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I am becoming more and more fatigued as the weeks count down ‘til the end of 2020. I’m not trying to garner any pity or use this as some sort of sad diary entry (someone said my first ever article sounded like one), but I think that this year as a whole has been one where I have been disappointing myself in a more traditional sense. 

A lot of the things that I attribute to my self worth have been whittled away into a weird, disfigured version of what it once was. My roommates and I fight like we’re family, on account of cabin fever. The publications that I write for hold Zoom meetings and events that I barely have the energy to go to. The classes that I would normally be excited about now consist of an optional live session and a few recorded lectures that I absorb for three days at best. 

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This is what we’re all feeling, I think. Or I could be the only one. With this all being said, I never really felt like I could fall prey to the proximal symptoms of life in a pandemic. I thought that, as a notoriously busy bee and “content mule” (my mom’s nickname for my writing abilities), my work ethic would get me through all of the stressors of the pandemic. 

I pride myself on these personal attributes, so I felt a really specific sense of shame when I stopped being motivated by the things I love. All I want to do these days is hang out with my mom and eat chips. I’m watching the people around me continue chugging along and I am so envious! I think it’s important to recognize that this isn’t us being lazy in the traditional sense, and I do notice that people address this on social media sometimes. It does not make sense for people to be functioning at the same levels as they would on a normal year. Do not hold yourself to those standards.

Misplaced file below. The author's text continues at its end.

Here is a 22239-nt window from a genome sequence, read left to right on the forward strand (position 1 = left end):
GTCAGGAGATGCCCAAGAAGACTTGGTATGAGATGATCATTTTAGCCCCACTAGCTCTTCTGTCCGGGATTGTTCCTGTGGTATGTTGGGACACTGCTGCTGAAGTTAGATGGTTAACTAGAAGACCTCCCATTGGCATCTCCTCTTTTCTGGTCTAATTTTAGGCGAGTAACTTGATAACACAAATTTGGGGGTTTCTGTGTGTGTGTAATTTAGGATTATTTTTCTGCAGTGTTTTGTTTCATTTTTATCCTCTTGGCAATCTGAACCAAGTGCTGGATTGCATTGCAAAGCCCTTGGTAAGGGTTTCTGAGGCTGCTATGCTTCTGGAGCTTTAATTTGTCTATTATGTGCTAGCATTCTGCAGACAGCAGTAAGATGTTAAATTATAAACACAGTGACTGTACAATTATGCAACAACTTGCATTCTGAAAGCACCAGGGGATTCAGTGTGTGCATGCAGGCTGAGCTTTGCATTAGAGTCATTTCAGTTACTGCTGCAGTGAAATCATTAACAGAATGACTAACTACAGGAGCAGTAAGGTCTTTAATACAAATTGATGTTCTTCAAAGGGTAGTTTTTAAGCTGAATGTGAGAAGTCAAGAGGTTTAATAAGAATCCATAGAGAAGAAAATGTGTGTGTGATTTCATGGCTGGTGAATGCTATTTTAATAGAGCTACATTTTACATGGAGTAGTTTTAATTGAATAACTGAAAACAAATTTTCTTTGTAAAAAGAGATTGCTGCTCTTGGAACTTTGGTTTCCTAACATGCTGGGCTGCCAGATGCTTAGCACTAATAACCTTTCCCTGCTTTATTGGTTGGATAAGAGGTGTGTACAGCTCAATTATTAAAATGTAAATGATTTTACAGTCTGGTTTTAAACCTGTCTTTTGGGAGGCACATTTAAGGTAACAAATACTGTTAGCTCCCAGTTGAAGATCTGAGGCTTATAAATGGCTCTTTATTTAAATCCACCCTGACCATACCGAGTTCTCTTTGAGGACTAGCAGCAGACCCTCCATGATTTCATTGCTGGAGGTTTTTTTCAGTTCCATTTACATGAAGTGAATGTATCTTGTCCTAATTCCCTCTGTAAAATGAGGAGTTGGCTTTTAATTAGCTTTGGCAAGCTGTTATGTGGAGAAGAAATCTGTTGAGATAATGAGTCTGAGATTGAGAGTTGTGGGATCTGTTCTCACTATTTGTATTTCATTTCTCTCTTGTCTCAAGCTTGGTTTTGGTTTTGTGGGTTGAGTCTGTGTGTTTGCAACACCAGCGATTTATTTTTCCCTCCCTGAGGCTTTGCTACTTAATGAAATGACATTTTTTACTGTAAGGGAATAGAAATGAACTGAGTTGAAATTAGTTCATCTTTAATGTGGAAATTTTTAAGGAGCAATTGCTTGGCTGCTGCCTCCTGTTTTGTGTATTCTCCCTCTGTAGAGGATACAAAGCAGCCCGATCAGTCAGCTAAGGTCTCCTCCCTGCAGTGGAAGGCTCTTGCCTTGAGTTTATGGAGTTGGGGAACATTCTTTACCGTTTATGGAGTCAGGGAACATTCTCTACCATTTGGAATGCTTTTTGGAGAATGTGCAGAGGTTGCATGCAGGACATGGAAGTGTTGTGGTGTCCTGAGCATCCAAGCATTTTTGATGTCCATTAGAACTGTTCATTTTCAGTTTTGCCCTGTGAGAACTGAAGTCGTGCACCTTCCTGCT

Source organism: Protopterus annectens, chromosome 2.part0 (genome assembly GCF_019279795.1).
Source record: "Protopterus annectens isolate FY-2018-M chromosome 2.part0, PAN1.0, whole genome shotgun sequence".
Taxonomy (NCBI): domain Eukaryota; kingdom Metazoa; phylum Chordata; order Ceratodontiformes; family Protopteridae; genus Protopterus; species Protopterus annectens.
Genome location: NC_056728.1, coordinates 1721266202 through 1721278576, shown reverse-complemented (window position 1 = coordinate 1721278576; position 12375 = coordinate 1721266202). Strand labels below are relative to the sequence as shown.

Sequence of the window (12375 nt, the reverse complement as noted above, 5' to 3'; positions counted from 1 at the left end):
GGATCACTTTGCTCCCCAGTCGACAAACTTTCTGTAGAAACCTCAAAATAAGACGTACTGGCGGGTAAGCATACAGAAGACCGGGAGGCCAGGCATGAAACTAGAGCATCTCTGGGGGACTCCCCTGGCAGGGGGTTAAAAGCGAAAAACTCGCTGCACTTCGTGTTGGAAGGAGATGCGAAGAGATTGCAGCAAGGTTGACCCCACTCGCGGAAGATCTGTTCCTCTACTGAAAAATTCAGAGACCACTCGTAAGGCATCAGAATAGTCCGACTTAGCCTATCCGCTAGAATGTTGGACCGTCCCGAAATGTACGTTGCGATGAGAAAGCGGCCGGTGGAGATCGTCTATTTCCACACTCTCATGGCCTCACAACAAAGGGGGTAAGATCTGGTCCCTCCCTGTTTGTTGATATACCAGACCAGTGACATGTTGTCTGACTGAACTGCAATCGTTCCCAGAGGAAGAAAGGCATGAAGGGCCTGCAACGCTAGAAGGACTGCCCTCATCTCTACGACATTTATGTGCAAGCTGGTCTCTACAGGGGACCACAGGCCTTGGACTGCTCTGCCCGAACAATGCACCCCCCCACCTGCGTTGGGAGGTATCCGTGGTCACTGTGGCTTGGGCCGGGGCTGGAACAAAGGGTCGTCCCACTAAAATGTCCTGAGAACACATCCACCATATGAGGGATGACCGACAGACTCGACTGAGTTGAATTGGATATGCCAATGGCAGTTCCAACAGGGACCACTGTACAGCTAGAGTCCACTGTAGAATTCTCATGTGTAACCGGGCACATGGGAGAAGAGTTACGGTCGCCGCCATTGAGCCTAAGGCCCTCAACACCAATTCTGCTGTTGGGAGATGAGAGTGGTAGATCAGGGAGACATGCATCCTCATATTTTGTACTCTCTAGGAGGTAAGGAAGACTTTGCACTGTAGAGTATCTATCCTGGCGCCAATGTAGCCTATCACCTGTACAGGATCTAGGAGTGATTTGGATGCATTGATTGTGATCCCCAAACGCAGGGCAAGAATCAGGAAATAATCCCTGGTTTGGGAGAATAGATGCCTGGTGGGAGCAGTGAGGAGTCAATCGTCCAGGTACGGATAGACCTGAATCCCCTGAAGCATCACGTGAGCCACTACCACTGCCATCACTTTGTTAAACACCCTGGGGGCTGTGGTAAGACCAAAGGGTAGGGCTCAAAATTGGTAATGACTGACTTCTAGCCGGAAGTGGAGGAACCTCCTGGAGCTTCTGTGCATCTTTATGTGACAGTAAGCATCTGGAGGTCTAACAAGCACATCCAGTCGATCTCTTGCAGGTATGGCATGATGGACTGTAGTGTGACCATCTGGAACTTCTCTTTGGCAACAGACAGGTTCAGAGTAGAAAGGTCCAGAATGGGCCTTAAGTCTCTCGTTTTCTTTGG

[bf_image id="gzjhkp8jmsqzpg8pt7m458ps"] I’m also writing all of this in lieu of the impending holiday season. Whether you’re staying at school or headed home, you’re going to get a lot of questions about your productivity and accomplishments. I want to let everyone know that it’s okay to confess your unproductivity. I did, and it was actually slightly rewarding. It was a breath of fresh air compared to my usual line: “Online school is hard but I’m getting through it.” And if there are people around you who are productive, that’s okay too! People adapt to situations differently. 

Hopefully the rest of the year will treat us all kindly. Stay strong, friends. 

 

Isabella is studying History and English at the University of California, Davis. She is currently a second-year student trying to navigate the tumultuous world of online learning. She enjoys watching horror movies, playing Trivial Pursuit, and trying to master the art of a good banana bread. Her career aspirations range somewhere between the field of journalism and academia, but she's still trying to figure it out (as we all are).
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